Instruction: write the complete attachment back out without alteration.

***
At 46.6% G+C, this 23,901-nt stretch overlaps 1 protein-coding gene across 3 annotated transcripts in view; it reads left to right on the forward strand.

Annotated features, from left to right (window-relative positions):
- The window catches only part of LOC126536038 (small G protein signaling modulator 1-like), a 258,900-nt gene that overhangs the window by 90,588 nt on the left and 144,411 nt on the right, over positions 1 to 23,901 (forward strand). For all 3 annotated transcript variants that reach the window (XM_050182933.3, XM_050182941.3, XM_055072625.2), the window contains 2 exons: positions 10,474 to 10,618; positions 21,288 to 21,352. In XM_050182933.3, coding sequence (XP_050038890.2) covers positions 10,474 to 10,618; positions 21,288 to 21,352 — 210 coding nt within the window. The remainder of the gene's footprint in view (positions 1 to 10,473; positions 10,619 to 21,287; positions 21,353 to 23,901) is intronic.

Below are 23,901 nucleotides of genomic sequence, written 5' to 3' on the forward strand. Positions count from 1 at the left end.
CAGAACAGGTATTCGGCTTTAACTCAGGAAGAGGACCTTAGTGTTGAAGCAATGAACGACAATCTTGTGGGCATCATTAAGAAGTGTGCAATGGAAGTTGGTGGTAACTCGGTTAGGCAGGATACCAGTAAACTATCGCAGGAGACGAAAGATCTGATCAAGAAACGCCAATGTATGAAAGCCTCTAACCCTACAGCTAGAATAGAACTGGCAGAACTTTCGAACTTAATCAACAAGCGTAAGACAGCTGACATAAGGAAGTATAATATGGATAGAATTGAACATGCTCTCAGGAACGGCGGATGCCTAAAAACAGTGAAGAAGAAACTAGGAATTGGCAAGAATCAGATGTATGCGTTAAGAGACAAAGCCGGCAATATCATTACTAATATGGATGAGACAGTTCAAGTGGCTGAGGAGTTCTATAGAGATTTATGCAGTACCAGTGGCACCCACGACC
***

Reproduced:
At 46.6% G+C, this 23,901-nt stretch overlaps 1 protein-coding gene across 3 annotated transcripts in view; it reads left to right on the forward strand.

Annotated features, from left to right (window-relative positions):
- The window catches only part of LOC126536038 (small G protein signaling modulator 1-like), a 258,900-nt gene that overhangs the window by 90,588 nt on the left and 144,411 nt on the right, over positions 1 to 23,901 (forward strand). For all 3 annotated transcript variants that reach the window (XM_050182933.3, XM_050182941.3, XM_055072625.2), the window contains 2 exons: positions 10,474 to 10,618; positions 21,288 to 21,352. In XM_050182933.3, coding sequence (XP_050038890.2) covers positions 10,474 to 10,618; positions 21,288 to 21,352 — 210 coding nt within the window. The remainder of the gene's footprint in view (positions 1 to 10,473; positions 10,619 to 21,287; positions 21,353 to 23,901) is intronic.

Below are 23,901 nucleotides of genomic sequence, written 5' to 3' on the forward strand. Positions count from 1 at the left end.
CAGAACAGGTATTCGGCTTTAACTCAGGAAGAGGACCTTAGTGTTGAAGCAATGAACGACAATCTTGTGGGCATCATTAAGAAGTGTGCAATGGAAGTTGGTGGTAACTCGGTTAGGCAGGATACCAGTAAACTATCGCAGGAGACGAAAGATCTGATCAAGAAACGCCAATGTATGAAAGCCTCTAACCCTACAGCTAGAATAGAACTGGCAGAACTTTCGAACTTAATCAACAAGCGTAAGACAGCTGACATAAGGAAGTATAATATGGATAGAATTGAACATGCTCTCAGGAACGGCGGATGCCTAAAAACAGTGAAGAAGAAACTAGGAATTGGCAAGAATCAGATGTATGCGTTAAGAGACAAAGCCGGCAATATCATTACTAATATGGATGAGACAGTTCAAGTGGCTGAGGAGTTCTATAGAGATTTATGCAGTACCAGTGGCACCCACGACC